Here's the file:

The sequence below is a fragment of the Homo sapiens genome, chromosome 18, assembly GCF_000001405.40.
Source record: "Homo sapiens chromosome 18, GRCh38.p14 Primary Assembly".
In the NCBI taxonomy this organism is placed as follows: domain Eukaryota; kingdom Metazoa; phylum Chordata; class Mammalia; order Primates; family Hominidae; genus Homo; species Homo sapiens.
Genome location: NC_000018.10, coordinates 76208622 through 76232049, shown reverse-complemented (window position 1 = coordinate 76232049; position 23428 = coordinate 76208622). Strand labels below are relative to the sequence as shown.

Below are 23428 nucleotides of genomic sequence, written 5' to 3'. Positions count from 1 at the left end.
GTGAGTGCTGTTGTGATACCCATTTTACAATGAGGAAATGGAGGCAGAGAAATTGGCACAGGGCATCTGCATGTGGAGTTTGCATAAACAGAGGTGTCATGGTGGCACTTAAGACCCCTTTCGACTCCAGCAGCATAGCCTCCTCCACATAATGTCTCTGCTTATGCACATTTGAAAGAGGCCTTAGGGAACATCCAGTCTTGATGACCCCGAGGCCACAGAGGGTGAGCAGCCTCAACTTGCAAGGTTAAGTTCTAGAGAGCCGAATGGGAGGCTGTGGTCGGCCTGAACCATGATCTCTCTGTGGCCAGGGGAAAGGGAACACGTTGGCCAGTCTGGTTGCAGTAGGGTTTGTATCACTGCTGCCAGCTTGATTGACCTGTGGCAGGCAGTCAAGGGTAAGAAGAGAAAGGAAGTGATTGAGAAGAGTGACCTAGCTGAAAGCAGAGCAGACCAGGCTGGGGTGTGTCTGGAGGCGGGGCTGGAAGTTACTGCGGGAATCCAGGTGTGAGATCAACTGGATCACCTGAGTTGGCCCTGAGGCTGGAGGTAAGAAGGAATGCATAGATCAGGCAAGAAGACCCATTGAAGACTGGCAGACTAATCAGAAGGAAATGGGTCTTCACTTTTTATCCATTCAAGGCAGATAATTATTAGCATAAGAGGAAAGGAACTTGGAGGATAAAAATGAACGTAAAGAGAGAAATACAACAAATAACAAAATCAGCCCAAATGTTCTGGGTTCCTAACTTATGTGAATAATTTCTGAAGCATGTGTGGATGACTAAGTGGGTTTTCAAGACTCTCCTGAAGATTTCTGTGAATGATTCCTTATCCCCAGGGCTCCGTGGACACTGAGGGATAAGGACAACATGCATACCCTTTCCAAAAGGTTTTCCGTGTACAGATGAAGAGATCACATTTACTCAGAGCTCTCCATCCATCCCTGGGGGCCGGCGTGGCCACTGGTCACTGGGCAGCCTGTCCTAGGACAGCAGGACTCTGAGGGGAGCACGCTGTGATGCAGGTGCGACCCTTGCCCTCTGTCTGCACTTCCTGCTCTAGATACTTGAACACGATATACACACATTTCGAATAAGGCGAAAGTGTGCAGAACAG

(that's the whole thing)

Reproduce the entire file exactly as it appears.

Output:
The sequence below is a fragment of the Homo sapiens genome, chromosome 18, assembly GCF_000001405.40.
Source record: "Homo sapiens chromosome 18, GRCh38.p14 Primary Assembly".
In the NCBI taxonomy this organism is placed as follows: domain Eukaryota; kingdom Metazoa; phylum Chordata; class Mammalia; order Primates; family Hominidae; genus Homo; species Homo sapiens.
Genome location: NC_000018.10, coordinates 76208622 through 76232049, shown reverse-complemented (window position 1 = coordinate 76232049; position 23428 = coordinate 76208622). Strand labels below are relative to the sequence as shown.

Below are 23428 nucleotides of genomic sequence, written 5' to 3'. Positions count from 1 at the left end.
GTGAGTGCTGTTGTGATACCCATTTTACAATGAGGAAATGGAGGCAGAGAAATTGGCACAGGGCATCTGCATGTGGAGTTTGCATAAACAGAGGTGTCATGGTGGCACTTAAGACCCCTTTCGACTCCAGCAGCATAGCCTCCTCCACATAATGTCTCTGCTTATGCACATTTGAAAGAGGCCTTAGGGAACATCCAGTCTTGATGACCCCGAGGCCACAGAGGGTGAGCAGCCTCAACTTGCAAGGTTAAGTTCTAGAGAGCCGAATGGGAGGCTGTGGTCGGCCTGAACCATGATCTCTCTGTGGCCAGGGGAAAGGGAACACGTTGGCCAGTCTGGTTGCAGTAGGGTTTGTATCACTGCTGCCAGCTTGATTGACCTGTGGCAGGCAGTCAAGGGTAAGAAGAGAAAGGAAGTGATTGAGAAGAGTGACCTAGCTGAAAGCAGAGCAGACCAGGCTGGGGTGTGTCTGGAGGCGGGGCTGGAAGTTACTGCGGGAATCCAGGTGTGAGATCAACTGGATCACCTGAGTTGGCCCTGAGGCTGGAGGTAAGAAGGAATGCATAGATCAGGCAAGAAGACCCATTGAAGACTGGCAGACTAATCAGAAGGAAATGGGTCTTCACTTTTTATCCATTCAAGGCAGATAATTATTAGCATAAGAGGAAAGGAACTTGGAGGATAAAAATGAACGTAAAGAGAGAAATACAACAAATAACAAAATCAGCCCAAATGTTCTGGGTTCCTAACTTATGTGAATAATTTCTGAAGCATGTGTGGATGACTAAGTGGGTTTTCAAGACTCTCCTGAAGATTTCTGTGAATGATTCCTTATCCCCAGGGCTCCGTGGACACTGAGGGATAAGGACAACATGCATACCCTTTCCAAAAGGTTTTCCGTGTACAGATGAAGAGATCACATTTACTCAGAGCTCTCCATCCATCCCTGGGGGCCGGCGTGGCCACTGGTCACTGGGCAGCCTGTCCTAGGACAGCAGGACTCTGAGGGGAGCACGCTGTGATGCAGGTGCGACCCTTGCCCTCTGTCTGCACTTCCTGCTCTAGATACTTGAACACGATATACACACATTTCGAATAAGGCGAAAGTGTGCAGAACAG